Washington, D.C., is buzzing. Want to gauge the volume of new developments? Just look at the city’s skyline. Across all of the city’s quadrants, there are 60-some cranes hoisting steel and glass, a testament to the $9-plus billion in physical developments across the District.
Eclectic neighborhoods are decorated with bustling cafés, restaurants and shops. September is prime time for fall arts, and with so much going on in the city, there’s no better time to be in D.C.
Neighborhood News & New Hotels
Transforming downtown is CityCenterDC, the 10-acre luxury, mixed-use development that The New York Times called “a $700 million complex envisioned as a modern-day Rockefeller Center.”
Many high-end shops and eateries are open: Burberry, Caudalie Spa, Daniel Boulud’s DBGB, Del Frisco’s Double Eagle Grill, Fig & Olive, Hermes, Longchamp and Paul Stuart. More familiar luxury brands, including Carolina Herrera, Dior and David Yurman, are still to come. D.C.-area natives David Chang and Christina Tosi will open iterations of NYC favorites, Momofuku and Milk Bar, respectively.
Additional homegrown talent at CityCenterDC includes Rob Duncan and Violetta Edelman’s coffee and gelato shop Dolcezza, and chef Amy Brandwein at Centrolina, an A-Z Italian market and osteria. The development will eventually include D.C.’s first Conrad Hotel, a 370-room luxury property due to open in 2018.
Marriott Marquis Washington, D.C.
On May 1, 2014, The Marriott Marquis opened with 1,175 rooms, including 49 suites, and more than 105,000 square feet of function space, including a 30,600-square-foot Marquis Ballroom and two 10,800-square-foot ballrooms. Marriott Marquis Washington, D.C., is conveniently located next door to the Walter E. Washington Convention Center, connected via an underground concourse.
On May 31, 2014, the Trump organization took possession of the Old Post Office (Washington’s second tallest building), according to a 60-year lease with the GSA. The historic building is receiving a $200 million renovation and is on track to emerge in March 2016 as a luxury 271-room Trump Hotel property.
The Old Post Office will include street-level restaurants, a café and a library. Its atrium will have a fitness center, a 4,000-square-foot Mar-a-Lago spa by Ivanka Trump, and meeting space.
Kimpton Hotels – Carlyle Dupont Circle
Kimpton Hotels acquired the Carlyle Suites and is refurbishing the property, to be called The Carlyle-Dupont Circle. Boston-based chef Michael Schlow will helm The Riggsby, the property’s 75-seat eatery. This spring, Kimpton acquired the 153-room Savoy Hotel in Glover Park, which will bring its number of D.C. properties to 10.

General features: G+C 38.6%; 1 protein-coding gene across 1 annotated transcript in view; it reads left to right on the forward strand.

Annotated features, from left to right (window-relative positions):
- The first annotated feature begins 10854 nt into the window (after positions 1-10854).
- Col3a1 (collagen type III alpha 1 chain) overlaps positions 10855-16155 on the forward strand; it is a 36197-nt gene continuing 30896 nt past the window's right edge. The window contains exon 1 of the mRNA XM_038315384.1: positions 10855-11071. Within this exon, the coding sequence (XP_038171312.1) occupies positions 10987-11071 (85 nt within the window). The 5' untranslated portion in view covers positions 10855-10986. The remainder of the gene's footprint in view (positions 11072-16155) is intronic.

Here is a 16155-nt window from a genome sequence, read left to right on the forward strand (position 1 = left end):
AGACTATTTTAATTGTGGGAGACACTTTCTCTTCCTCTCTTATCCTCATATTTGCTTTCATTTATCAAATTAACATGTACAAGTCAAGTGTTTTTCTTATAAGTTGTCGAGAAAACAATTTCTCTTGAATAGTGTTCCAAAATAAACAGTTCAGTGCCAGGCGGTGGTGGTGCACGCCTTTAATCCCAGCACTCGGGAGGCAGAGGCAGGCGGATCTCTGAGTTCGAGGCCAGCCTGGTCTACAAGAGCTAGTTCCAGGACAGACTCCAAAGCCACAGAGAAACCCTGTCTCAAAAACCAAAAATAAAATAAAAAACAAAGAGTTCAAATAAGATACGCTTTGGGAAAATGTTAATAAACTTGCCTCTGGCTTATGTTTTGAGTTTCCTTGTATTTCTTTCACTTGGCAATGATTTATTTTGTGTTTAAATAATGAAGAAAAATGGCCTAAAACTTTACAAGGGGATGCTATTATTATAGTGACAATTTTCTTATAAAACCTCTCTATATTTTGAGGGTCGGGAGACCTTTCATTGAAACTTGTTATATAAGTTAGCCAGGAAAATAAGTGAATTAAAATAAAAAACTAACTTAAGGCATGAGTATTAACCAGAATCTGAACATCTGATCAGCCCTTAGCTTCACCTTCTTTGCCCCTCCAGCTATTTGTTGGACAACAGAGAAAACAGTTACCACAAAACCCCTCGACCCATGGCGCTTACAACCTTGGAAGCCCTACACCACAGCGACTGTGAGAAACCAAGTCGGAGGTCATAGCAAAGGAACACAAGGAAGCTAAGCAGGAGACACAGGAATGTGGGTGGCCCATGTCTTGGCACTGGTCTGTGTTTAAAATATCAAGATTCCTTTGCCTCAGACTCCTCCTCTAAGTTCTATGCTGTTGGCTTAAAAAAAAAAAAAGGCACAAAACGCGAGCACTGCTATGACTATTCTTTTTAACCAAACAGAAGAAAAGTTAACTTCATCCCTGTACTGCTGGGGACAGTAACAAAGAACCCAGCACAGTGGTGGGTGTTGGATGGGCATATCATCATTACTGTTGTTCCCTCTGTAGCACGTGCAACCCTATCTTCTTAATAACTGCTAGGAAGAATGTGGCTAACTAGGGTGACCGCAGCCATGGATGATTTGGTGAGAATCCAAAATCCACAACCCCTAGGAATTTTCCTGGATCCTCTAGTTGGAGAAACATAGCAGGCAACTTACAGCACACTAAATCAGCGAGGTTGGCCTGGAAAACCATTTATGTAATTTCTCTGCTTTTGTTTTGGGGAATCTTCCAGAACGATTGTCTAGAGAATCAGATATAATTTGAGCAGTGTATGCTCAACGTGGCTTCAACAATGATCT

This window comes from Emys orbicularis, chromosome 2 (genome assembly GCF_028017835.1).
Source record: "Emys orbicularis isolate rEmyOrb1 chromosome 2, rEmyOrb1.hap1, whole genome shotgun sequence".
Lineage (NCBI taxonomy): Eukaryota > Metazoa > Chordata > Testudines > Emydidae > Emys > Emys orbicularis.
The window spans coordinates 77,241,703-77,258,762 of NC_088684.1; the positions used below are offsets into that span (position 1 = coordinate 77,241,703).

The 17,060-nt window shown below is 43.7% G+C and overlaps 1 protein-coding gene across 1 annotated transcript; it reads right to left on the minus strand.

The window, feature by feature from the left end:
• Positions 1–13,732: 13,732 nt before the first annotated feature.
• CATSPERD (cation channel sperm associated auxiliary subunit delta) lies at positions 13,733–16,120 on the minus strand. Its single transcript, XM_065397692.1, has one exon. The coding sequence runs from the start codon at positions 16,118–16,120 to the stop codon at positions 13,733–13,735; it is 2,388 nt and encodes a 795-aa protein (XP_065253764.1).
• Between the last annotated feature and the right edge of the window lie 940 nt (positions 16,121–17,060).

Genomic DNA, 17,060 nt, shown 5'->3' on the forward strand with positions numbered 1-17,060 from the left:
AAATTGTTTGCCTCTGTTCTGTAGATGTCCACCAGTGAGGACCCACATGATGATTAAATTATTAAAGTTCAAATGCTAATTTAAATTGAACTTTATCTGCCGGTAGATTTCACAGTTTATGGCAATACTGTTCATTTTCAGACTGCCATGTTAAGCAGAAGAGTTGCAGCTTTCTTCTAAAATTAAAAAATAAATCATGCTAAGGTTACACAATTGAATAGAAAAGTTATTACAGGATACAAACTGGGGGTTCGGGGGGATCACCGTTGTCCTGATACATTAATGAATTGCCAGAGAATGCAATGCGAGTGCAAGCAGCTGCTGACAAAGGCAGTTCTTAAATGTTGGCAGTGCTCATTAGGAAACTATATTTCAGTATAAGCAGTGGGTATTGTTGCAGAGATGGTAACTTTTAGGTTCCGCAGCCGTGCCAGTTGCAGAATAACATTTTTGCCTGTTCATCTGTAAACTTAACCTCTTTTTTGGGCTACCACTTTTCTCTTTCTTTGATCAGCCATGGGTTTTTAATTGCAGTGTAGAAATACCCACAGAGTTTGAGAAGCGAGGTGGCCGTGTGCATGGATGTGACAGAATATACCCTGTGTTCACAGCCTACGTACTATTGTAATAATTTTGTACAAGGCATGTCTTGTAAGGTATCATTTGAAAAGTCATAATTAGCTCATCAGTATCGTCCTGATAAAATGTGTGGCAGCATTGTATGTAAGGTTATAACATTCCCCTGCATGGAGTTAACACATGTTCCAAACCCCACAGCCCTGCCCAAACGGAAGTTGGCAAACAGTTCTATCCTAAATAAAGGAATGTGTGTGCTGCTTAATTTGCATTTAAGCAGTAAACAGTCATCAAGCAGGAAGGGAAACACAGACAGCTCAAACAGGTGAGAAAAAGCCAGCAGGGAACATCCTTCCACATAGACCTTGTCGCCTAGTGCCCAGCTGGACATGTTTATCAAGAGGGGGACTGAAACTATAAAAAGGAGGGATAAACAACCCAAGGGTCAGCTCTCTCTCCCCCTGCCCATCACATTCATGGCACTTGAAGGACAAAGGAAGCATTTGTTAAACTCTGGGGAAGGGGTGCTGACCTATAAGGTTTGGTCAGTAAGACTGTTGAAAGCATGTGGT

The infamous Watergate Hotel is being updated to a luxurious Potomac-side perch with a $125 million renovation by Euro Capital Properties. The 338 guest rooms, topped with rooftop bar, The Top of the Gate, boasting views of Roosevelt Island, the neighboring Kennedy Center and Georgetown University’s towers, is expected to open in 2016.
In a nod to its swinging ’60s and scandalous ’70s history, Mad Men costumer Janie Bryant was tapped to design staff uniforms. The property also will house two ballrooms.
The area along the Southwest waterfront, home to Arena Stage, Entertainment Cruises and the historic 200-plus-year-old fish market, is being reimagined into a mixed-use riverside workspace/living space with a riverfront “boardwalk” feel. The existing yacht club will be rebuilt along with a 450-foot public pier.
Among the promised developments are restaurants, offices, a major live music venue and two hotels including The Wharf InterContinental, a 278-room, 12-story hotel with meetings space, an infinity pool and a 5,000-square-foot roof deck overlooking the Potomac.
September–November: Women’s Voices Theatre Festival, citywide
More than 50 D.C.-area theaters are producing a world premiere, by a woman playwright. This is the largest-ever effort by an American city to spotlight women’s theater to date in an effort to offset the absence of work by women in an art form strongly supported by women.
September 26–27: Landmark Music Festival, East Potomac Park
In an effort to raise funds and awareness for the refurbishment of the National Mall, more than 40 artists will be spread across five stages in West Potomac Park on Sept. 26 and 27. The two-day concert features Drake, Alt-J and The Strokes, and showcases musical talent from around the world.
On the National Mall
The National Museum of American History opened its reimagined first floor, a history of invention, business and marketing in America, in 2014; its second floor will reopen after a renovation in 2016, and the third floor in 2017.
The Renwick Gallery, the national museum of craft and decorative arts, reopens Nov. 13. A special opening exhibition, “WONDER,” featuring original installations by nine major contemporary artists, will accompany the reopening.
The National Gallery of Art will celebrate its 75th anniversary in 2016, and the National Park Service, in celebration of its centennial anniversary, will encourage people to “find their park” and enjoy the beauty, history and recreation of the great outdoors.
Construction on the Smithsonian Institution’s National Museum of African American History and Culture continues. The building, designed by David Adjaye, will occupy a space between the Washington Monument and the National Museum of American History, the last designated museum space on the National Mall.
Elliott L. Ferguson, II, is president & CEO of Destination DC, the official convention and tourism corporation for Washington, D.C. He can be reached at 202-789-7099.